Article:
Not even a powerful earthquake as the one that hit Japan a couple of months ago could stop the release of the “Prius Alpha” hybrid minivan from Toyota. The car is something new for the company because i’s the first hybrid to have a lithium-ion rechargeable battery as the main battery and i’s somewhat of a success for the green industry already, since Toyota chose fuel efficiency over size.
The US market, for example, showed a clear tendency towards a 535L trunk for a two-seat vehicle and the Europeans liked tall minivans. Instead, the company went for a lengthier minivan in an effort to keep the fuel efficiency at 31.0 km/L, at least for the Japanese market.
Regardless of its fuel efficiency, buyers get to choose from a seven-seat and a five-seat model. Both look pretty much the same as the Prius, only the parts used in their construction differ.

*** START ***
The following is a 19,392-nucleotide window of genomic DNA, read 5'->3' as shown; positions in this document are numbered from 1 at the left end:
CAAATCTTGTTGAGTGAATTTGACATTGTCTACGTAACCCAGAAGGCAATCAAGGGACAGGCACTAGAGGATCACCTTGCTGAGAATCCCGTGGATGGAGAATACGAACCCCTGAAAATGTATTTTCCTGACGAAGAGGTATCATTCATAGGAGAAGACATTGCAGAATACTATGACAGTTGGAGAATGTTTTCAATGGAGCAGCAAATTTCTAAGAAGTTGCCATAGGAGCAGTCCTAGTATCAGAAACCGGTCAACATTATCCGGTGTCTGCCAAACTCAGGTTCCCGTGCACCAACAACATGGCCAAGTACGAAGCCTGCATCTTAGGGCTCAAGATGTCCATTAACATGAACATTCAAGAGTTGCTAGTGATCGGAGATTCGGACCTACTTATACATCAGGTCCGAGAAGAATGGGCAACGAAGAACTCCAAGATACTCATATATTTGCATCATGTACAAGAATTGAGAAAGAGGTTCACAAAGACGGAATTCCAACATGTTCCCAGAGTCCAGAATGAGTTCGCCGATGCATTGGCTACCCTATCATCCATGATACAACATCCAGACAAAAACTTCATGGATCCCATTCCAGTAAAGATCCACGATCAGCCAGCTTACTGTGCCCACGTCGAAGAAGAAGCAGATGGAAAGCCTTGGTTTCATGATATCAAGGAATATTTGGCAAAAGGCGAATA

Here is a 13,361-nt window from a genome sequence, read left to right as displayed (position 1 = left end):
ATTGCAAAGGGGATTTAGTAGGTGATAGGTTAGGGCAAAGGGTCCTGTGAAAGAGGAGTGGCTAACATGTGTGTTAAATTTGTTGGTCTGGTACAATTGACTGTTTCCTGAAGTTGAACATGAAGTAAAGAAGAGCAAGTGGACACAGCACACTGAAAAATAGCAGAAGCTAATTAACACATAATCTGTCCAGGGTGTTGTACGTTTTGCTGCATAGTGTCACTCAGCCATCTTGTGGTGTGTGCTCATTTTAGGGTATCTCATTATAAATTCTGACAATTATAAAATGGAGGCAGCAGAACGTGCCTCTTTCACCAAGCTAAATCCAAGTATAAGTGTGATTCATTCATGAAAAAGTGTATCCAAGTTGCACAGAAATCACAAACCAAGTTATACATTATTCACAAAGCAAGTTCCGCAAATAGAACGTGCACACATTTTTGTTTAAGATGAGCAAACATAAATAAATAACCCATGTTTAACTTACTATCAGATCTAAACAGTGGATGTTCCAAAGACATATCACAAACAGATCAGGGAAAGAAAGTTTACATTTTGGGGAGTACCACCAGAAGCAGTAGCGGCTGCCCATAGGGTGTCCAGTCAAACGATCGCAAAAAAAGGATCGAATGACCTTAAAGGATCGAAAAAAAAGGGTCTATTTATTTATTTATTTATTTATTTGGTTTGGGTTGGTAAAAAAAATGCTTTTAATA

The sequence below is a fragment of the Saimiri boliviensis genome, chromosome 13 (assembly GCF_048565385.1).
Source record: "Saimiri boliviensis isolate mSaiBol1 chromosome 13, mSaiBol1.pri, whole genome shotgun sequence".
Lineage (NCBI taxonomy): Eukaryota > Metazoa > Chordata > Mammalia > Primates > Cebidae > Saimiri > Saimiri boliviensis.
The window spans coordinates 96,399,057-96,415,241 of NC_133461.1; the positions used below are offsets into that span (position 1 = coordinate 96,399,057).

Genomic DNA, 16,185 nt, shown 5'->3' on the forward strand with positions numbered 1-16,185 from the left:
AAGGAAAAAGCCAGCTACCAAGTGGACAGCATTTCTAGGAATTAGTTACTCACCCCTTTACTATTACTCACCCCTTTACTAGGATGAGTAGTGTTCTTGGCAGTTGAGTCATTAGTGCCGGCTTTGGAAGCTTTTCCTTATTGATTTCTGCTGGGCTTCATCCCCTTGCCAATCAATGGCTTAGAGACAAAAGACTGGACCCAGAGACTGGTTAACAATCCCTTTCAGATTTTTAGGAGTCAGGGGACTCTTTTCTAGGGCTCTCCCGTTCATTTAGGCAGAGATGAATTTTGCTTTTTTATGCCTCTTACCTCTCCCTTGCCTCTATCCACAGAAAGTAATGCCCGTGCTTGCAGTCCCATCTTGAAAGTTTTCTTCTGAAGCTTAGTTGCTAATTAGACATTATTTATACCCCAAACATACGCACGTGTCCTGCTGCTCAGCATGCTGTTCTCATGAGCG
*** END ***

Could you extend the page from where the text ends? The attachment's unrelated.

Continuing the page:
The seven-seat model offers buyers a hybrid system with the Li-ion battery tucked inside the center console, between the driver and the passenger seat, just to make room for the line of three seats behind. This model’s mass is 1,480 kg, only 30 kg more than its five-seat peer – the difference is in the battery’s relative lightness.
For €2.35 million (or about $29,066), the five-seat model comes with a nickel-metal-hydride (Ni-MH) rechargeable battery, placed under the trunk room’s floor, in the same place as within the classic Prius. The Prius Alpha is 4,615 mm long and 1,575 mm tall, bigger than the original Prius.
New options from Toyota include a polycarbonate panoramic roof for €105,000 (but 40% less dense than the regular glass one) and a “sprung mass vibration control system” to reduce the roll and pitch effect of the motor. It remains to be seen if Toyota can reach its selling target of 3,000 units per month.